FIG. 3 shows an alternative embodiment in which the detection means is a separable component of the kit.
A kit 10 for testing male fertility is shown in FIGS. 1 and 2. The kit comprises a vessel 12, a base unit 14, a liquid supply 16 containing liquid 18, and two filters 20,22.
The first filter 20 is a sample separation filter 20 which forms a hindrance to transmission of spermatozoa due to the composition and construction thereof. For example, the filter will substantially retain on a sample receiving surface thereof seminal fluid and non-motile spermatozoa present in a sample deposited thereon. This may be by virtue of the pore size of the filter, for example. Non-motile spermatozoa will not pass through the filter. However, where the spermatozoa are motile, they will be able to swim through the filter.
The head of a human spermatozoon is typically 3-5 μm in diameter, and tail length is approximately 50-60 μm. The filter should be such that these spermatozoa can swim through the filter upon application of the liquid to the opposed surface. Suitable filter materials may be identified by a series of simple experiments.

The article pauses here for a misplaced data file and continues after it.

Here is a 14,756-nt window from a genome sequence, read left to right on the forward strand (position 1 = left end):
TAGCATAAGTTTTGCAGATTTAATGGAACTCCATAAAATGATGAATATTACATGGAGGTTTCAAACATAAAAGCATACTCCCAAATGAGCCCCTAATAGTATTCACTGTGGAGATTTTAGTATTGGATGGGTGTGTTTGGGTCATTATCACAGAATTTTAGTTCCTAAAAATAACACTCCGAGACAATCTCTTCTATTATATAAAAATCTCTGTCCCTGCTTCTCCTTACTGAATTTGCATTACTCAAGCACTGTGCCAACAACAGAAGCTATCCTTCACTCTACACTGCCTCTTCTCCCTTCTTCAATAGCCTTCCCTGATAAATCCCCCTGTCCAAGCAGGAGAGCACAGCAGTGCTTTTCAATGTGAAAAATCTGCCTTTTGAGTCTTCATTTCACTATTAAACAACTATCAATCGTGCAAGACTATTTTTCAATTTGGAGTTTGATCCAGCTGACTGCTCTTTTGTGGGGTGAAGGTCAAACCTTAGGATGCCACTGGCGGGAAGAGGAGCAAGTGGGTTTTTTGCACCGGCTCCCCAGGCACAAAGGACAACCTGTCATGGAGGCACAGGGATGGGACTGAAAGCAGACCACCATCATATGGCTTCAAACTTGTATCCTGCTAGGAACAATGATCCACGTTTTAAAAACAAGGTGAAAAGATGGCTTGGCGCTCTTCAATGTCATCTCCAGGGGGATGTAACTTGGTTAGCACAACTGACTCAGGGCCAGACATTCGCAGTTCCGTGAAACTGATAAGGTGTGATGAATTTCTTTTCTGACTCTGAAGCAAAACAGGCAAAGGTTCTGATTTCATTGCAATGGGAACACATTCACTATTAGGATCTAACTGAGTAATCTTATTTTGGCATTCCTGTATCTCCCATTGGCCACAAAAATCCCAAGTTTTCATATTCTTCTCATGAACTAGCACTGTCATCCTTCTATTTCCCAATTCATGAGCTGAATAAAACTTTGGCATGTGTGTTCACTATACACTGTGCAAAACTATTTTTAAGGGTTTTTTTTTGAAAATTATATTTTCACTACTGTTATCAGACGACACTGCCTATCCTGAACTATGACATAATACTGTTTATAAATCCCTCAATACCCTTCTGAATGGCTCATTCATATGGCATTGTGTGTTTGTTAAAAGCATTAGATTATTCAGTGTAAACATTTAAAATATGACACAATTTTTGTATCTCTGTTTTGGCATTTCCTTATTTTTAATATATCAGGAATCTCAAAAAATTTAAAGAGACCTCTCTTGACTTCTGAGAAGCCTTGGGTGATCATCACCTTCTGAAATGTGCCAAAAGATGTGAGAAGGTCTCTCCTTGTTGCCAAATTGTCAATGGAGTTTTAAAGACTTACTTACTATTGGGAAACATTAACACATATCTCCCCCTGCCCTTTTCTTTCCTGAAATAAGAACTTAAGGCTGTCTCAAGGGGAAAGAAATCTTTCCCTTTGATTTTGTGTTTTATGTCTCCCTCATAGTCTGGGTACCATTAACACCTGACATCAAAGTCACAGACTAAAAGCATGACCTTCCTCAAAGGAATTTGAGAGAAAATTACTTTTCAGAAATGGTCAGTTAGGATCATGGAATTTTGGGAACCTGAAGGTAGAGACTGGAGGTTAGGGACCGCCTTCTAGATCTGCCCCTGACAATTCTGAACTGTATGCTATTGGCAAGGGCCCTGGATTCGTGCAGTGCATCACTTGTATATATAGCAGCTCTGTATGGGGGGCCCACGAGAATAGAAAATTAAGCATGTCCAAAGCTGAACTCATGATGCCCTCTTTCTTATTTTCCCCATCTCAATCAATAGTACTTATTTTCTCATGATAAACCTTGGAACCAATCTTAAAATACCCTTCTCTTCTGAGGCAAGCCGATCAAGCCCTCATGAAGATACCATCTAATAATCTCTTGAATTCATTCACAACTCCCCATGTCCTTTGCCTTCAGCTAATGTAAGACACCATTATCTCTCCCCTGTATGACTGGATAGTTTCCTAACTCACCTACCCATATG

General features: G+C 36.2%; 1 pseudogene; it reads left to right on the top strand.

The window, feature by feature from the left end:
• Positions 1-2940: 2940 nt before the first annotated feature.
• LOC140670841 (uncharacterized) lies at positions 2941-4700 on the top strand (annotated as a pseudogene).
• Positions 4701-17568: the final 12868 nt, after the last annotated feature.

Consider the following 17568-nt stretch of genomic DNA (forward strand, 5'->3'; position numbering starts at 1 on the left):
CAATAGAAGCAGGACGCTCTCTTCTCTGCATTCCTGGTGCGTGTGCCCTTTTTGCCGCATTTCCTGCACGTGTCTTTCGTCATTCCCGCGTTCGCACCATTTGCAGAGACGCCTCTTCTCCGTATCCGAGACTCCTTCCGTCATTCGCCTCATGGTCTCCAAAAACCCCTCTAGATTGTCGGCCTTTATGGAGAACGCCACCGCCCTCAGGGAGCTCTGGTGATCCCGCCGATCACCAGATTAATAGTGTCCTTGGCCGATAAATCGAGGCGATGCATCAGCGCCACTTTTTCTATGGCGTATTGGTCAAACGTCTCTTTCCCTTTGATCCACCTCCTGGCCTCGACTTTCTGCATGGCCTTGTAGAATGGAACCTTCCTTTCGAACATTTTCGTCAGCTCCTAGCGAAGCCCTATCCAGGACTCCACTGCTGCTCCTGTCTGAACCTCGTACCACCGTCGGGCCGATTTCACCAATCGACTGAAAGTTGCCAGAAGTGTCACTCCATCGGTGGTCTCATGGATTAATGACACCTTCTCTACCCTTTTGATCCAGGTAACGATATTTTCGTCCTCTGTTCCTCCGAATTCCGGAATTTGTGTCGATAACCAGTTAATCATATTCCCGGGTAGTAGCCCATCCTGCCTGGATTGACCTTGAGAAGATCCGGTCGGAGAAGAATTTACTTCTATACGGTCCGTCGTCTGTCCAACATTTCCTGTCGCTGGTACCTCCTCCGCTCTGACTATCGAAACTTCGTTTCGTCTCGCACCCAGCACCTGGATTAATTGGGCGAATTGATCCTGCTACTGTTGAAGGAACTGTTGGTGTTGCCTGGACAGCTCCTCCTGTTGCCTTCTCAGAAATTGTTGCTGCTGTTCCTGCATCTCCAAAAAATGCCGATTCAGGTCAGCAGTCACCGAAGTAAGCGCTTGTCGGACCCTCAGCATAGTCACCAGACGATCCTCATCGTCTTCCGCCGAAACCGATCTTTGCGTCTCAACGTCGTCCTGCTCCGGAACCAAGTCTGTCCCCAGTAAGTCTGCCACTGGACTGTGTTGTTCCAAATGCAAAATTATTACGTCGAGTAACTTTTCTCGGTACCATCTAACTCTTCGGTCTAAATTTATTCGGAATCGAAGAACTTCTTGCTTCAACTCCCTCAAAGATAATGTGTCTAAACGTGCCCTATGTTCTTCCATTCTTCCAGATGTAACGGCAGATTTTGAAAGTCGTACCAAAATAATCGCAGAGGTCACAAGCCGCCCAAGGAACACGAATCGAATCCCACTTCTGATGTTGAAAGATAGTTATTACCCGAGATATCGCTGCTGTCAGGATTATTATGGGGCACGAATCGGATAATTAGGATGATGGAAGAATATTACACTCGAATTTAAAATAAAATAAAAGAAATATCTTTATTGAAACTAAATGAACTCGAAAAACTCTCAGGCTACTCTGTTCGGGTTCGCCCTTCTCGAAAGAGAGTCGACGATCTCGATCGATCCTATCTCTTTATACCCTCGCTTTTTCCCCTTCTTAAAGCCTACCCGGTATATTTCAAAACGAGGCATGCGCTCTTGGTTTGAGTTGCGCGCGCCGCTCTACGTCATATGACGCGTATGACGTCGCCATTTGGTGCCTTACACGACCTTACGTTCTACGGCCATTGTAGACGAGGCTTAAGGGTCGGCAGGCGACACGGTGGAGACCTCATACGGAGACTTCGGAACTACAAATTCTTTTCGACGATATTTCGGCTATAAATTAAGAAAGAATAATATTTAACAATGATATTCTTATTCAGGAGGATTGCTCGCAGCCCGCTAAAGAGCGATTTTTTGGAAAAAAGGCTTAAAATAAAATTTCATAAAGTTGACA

A swim up from a semen sample is prepared (Practical Laboratory AndrologyDavid Mortimer, page 272) and the resultant preparation of motile spermatozoa is used for the assessment of sperm toxicity of the filter. A 2 cm by 2 cm square of the filter is cut into 2 mm by 1 cm strips. 3Χ1 ml aliquots of the freshly prepared motile sample are added to round bottom tubes (eg., Falcon no. 2001 or 2037) marked duplicate A, duplicate B and control C. 10 of the thin strips of filter are placed in each of duplicate A and B. A, B and C are then incubated at 37° C. for 1 hour with frequent agitation. Sperm motility and/or sperm vitality assessment is then performed (Practical Laboratory Andrology, pages 49-50 for motility and pages 66-69 for vitality) on both duplicates and the control. A marked difference in sperm motility and or vitality between the filter containing sample and the control indicates that the filter is toxic to sperm.